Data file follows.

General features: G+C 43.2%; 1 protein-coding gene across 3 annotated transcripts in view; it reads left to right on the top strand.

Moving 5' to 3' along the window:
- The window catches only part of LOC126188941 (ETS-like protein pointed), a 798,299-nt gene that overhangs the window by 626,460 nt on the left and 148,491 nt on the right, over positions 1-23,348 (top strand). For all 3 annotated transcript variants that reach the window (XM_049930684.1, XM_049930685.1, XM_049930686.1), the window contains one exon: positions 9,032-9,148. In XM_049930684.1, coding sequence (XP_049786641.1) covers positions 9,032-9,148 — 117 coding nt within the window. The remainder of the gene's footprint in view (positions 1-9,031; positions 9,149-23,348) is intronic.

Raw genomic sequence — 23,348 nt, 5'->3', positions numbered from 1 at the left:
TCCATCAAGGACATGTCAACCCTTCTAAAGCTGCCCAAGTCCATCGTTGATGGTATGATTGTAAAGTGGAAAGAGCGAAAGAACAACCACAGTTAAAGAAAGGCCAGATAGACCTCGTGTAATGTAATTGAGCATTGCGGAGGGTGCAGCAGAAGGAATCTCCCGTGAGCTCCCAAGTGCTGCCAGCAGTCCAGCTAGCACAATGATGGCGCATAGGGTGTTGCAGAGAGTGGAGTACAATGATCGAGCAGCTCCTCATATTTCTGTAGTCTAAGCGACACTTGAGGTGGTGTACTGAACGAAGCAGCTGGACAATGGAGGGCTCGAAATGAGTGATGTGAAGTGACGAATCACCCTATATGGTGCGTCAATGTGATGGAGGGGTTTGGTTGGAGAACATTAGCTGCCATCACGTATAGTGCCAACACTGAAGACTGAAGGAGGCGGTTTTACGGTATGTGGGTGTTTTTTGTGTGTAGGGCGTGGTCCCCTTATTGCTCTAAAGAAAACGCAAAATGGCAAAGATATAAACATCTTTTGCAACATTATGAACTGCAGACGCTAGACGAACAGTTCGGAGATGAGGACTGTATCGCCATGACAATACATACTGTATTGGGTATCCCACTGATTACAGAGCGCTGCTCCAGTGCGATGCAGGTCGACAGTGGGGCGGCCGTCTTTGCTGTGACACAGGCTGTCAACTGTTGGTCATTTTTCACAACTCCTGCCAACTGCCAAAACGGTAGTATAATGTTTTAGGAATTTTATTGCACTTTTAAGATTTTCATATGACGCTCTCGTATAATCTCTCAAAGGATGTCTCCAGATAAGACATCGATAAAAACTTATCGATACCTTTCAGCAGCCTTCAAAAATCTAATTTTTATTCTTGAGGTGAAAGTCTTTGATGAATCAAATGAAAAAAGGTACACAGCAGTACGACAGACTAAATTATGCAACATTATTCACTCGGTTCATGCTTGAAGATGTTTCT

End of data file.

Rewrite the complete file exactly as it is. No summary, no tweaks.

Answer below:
General features: G+C 43.2%; 1 protein-coding gene across 3 annotated transcripts in view; it reads left to right on the top strand.

Moving 5' to 3' along the window:
- The window catches only part of LOC126188941 (ETS-like protein pointed), a 798,299-nt gene that overhangs the window by 626,460 nt on the left and 148,491 nt on the right, over positions 1-23,348 (top strand). For all 3 annotated transcript variants that reach the window (XM_049930684.1, XM_049930685.1, XM_049930686.1), the window contains one exon: positions 9,032-9,148. In XM_049930684.1, coding sequence (XP_049786641.1) covers positions 9,032-9,148 — 117 coding nt within the window. The remainder of the gene's footprint in view (positions 1-9,031; positions 9,149-23,348) is intronic.

Raw genomic sequence — 23,348 nt, 5'->3', positions numbered from 1 at the left:
TCCATCAAGGACATGTCAACCCTTCTAAAGCTGCCCAAGTCCATCGTTGATGGTATGATTGTAAAGTGGAAAGAGCGAAAGAACAACCACAGTTAAAGAAAGGCCAGATAGACCTCGTGTAATGTAATTGAGCATTGCGGAGGGTGCAGCAGAAGGAATCTCCCGTGAGCTCCCAAGTGCTGCCAGCAGTCCAGCTAGCACAATGATGGCGCATAGGGTGTTGCAGAGAGTGGAGTACAATGATCGAGCAGCTCCTCATATTTCTGTAGTCTAAGCGACACTTGAGGTGGTGTACTGAACGAAGCAGCTGGACAATGGAGGGCTCGAAATGAGTGATGTGAAGTGACGAATCACCCTATATGGTGCGTCAATGTGATGGAGGGGTTTGGTTGGAGAACATTAGCTGCCATCACGTATAGTGCCAACACTGAAGACTGAAGGAGGCGGTTTTACGGTATGTGGGTGTTTTTTGTGTGTAGGGCGTGGTCCCCTTATTGCTCTAAAGAAAACGCAAAATGGCAAAGATATAAACATCTTTTGCAACATTATGAACTGCAGACGCTAGACGAACAGTTCGGAGATGAGGACTGTATCGCCATGACAATACATACTGTATTGGGTATCCCACTGATTACAGAGCGCTGCTCCAGTGCGATGCAGGTCGACAGTGGGGCGGCCGTCTTTGCTGTGACACAGGCTGTCAACTGTTGGTCATTTTTCACAACTCCTGCCAACTGCCAAAACGGTAGTATAATGTTTTAGGAATTTTATTGCACTTTTAAGATTTTCATATGACGCTCTCGTATAATCTCTCAAAGGATGTCTCCAGATAAGACATCGATAAAAACTTATCGATACCTTTCAGCAGCCTTCAAAAATCTAATTTTTATTCTTGAGGTGAAAGTCTTTGATGAATCAAATGAAAAAAGGTACACAGCAGTACGACAGACTAAATTATGCAACATTATTCACTCGGTTCATGCTTGAAGATGTTTCT